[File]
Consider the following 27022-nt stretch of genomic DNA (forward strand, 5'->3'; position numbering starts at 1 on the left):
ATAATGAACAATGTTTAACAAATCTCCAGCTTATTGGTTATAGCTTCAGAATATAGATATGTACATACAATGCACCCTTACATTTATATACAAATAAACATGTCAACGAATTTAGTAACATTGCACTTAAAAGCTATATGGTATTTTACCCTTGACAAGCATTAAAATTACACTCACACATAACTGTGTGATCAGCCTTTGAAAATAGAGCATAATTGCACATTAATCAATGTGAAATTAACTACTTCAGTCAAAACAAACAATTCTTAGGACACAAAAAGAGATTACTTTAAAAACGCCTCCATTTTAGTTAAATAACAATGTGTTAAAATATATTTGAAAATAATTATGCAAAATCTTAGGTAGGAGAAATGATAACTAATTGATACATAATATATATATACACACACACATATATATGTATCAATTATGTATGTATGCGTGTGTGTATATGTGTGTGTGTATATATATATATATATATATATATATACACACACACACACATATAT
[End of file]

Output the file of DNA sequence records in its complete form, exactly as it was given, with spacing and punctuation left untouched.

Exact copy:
Consider the following 27022-nt stretch of genomic DNA (forward strand, 5'->3'; position numbering starts at 1 on the left):
ATAATGAACAATGTTTAACAAATCTCCAGCTTATTGGTTATAGCTTCAGAATATAGATATGTACATACAATGCACCCTTACATTTATATACAAATAAACATGTCAACGAATTTAGTAACATTGCACTTAAAAGCTATATGGTATTTTACCCTTGACAAGCATTAAAATTACACTCACACATAACTGTGTGATCAGCCTTTGAAAATAGAGCATAATTGCACATTAATCAATGTGAAATTAACTACTTCAGTCAAAACAAACAATTCTTAGGACACAAAAAGAGATTACTTTAAAAACGCCTCCATTTTAGTTAAATAACAATGTGTTAAAATATATTTGAAAATAATTATGCAAAATCTTAGGTAGGAGAAATGATAACTAATTGATACATAATATATATATACACACACACATATATATGTATCAATTATGTATGTATGCGTGTGTGTATATGTGTGTGTGTATATATATATATATATATATATATATACACACACACACACATATAT